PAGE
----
Java double precision

Discussion in 'Java' started by info, Dec 7, 2004.

  1. info

    info Guest

    I know the following behaviour is an old problem,
    but still I don't understand why such a simple piece of code:


    double val = 0;
    for(int i=0;i<10;i++) {
    val+=0.1;
    System.out.println(val);
    }

    has the following (terrible) output:

    0.1
    0.2
    0.30000000000000004
    0.4
    0.5
    0.6
    0.7
    0.7999999999999999
    0.8999999999999999
    0.9999999999999999


    ???

    Why, as a developer, I have to use a trick like this to solve the
    problem:

    java.text.DecimalFormat df = new
    java.text.DecimalFormat("###.########");
    double val = 0;
    for(int i=0;i<10;i++) {
    val+=0.1;
    val = df.parse(df.format(val)).doubleValue();
    System.out.println(val);
    }


    Thank you in advance
    Vincenzo Caselli

    http://www.censnet.it
     
    info, Dec 7, 2004
    #1
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  2. Because double and float are internally represented as *binary* fractions
    according to the IEEE standard 754
    and can therefore not represent decimal fractions exactly.
    http://mindprod.com/jgloss/floatingpoint.html
    http://www.math.byu.edu/~schow/work/IEEEFloatingPoint.htm
    *groan* You're 95% there and yet took the TOTALLY wrong turn at the last
    intersection. You want to *format* numbers, so why are you using
    DecimalFormat.parse()??? What do you think the format() method is for?

    Furthermore, if you really need exact representation of decimal fractions
    (usually the case only for financial applications), use java.math.BigDecimal.
     
    Michael Borgwardt, Dec 7, 2004
    #2
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  3. info

    wald Guest

    wald, Dec 7, 2004
    #3
  4. There are two incompatible objectives for string conversion
    of floating point data:

    1. Produce a tidy result showing only meaningful digits.

    2. Produce a result that uniquely identifies the floating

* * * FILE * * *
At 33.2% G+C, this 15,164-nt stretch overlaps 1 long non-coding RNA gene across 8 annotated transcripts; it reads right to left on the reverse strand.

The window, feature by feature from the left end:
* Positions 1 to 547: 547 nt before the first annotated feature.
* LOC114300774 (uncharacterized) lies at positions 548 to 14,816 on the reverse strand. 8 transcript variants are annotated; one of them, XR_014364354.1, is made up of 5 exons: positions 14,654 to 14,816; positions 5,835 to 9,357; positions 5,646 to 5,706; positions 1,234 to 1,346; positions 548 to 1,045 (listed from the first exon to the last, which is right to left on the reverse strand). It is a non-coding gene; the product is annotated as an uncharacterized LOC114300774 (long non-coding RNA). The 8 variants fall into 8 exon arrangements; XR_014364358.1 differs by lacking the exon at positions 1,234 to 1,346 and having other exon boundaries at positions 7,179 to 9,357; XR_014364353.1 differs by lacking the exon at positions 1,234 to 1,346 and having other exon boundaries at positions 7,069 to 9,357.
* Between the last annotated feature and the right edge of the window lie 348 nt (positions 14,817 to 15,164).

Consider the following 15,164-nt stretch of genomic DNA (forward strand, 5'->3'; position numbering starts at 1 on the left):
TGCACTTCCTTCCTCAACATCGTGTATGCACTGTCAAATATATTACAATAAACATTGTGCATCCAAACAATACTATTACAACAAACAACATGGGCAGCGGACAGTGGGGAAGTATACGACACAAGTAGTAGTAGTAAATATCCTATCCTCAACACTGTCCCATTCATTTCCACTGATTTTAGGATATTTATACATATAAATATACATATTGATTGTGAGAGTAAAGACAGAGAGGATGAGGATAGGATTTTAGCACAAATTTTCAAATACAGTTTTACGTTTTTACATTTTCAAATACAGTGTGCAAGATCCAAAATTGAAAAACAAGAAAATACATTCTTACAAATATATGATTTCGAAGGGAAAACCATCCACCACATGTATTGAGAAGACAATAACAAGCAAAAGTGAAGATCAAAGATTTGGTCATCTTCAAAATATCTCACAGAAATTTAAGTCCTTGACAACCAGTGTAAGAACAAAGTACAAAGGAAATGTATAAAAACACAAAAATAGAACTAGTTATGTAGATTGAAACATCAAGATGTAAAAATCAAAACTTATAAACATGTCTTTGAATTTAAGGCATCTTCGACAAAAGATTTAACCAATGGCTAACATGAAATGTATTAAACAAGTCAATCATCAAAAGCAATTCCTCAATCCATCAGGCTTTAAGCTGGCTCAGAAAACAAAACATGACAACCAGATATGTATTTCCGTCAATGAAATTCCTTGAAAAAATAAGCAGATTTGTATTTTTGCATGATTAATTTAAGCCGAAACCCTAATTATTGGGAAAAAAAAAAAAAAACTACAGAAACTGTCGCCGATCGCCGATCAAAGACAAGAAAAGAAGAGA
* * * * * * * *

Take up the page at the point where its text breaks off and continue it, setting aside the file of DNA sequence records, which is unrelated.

point number.

    Language and library developers pick one for the default
    conversion. In C, for example, printf aims for #1,
    defaulting to 6 digit precision.

    Java uses #2 as the default, producing enough digits to
    ensure that the reverse conversion will recover the double.
    The result of adding 0.1+0.1+0.1 really is different
    from 0.3.

    I don't fully understand the reason for your "trick". I
    would have used the DecimalFormat when aiming for tidy
    output, but would not have converted back or used the
    result in continuing calculations. Doing so throws away
    precision if the mathematical answer is not a short decimal
    fraction. For example, try substituting 1/3.0 for 0.1 in
    your test.

    If you are only concerned with exact representation of short
    decimal fractions, and don't need to deal with numbers like
    1/3.0, consider using BigDecimal instead of double. Any
    number that would be improved by your trick can be exactly
    represented as a BigDecimal with scale=8.

    Patricia
     
    Patricia Shanahan, Dec 8, 2004
    #4
  5. info

    Chris Smith Guest

    It's because you're thinking in decimal, but the computer thinks in
    binary. 0.1 is a repeating decimal number in binary. To understand
    this case, we could take an analogous algorithm in decimal; say, adding
    1/3 instead of 1/10. In this example, we'll give the numbers ten
    significant digits of precision, so:

    0.3333333333
    + 0.3333333333
    ------------
    = 0.6666666666
    + 0.3333333333
    ------------
    = 0.9999999999

    So the same thing happens with repeating decimal numbers in base 10 as
    well. The cumulative error from adding 0.3333333333 instead of exactly
    1/3 adds up. It's only counterintuitive because you're not expecting
    0.1 to be a repeating decimal, and that's because you're not thinking in
    base 2 like the computer is.
    No, you can write:

    DecimalFormat df = new DecimalFormat("###.########");
    double val = 0;
    for (int i = 0; i < 10; i++)
    {
    val += 0.1;
    System.out.println(df.format(val));
    }

    As Patricia said, you're assuming that the "correct" answer is achieved
    by truncating the result in decimal that then parsing it back again.
    Only in the very limited case of nice round numbers is that true. This
    would be a very poor idea if you were working with any kind of measured
    or calculated quantity. You shouldn't be assuming enough precision that
    rounding error will matter anyway, so there's no need to make that round
    trip.

    --
    www.designacourse.com
    The Easiest Way To Train Anyone... Anywhere.

    Chris Smith - Lead Software Developer/Technical Trainer
    MindIQ Corporation
     
    Chris Smith, Dec 10, 2004
    #5
  6. info

    soft

    Joined:
    Jun 10, 2009
    Messages:
    1
    Likes Received:
    0
    Hello, First of all, sorry for my ignorance. I have the following two questions:
    1. Have the results showing in the program below anything to do with this discussion? I mean, is it the same problem?
    2. Does my friend need to worry about this issue, if she is writing a program for a bank? :flute:

    Can anyone explain what is happening below?


    for(int i=0;i<20;i++)
    System.out.println(i*1.26);

    -----
    0.0
    1.26
    2.52
    3.7800000000000002
    5.04
    6.3
    7.5600000000000005
    8.82
    10.08
    11.34
    12.6
    13.86
    15.120000000000001
    16.38
    17.64
    18.9
    20.16
    21.42
    22.68
    23.94
     
    soft, Jun 10, 2009
    #6
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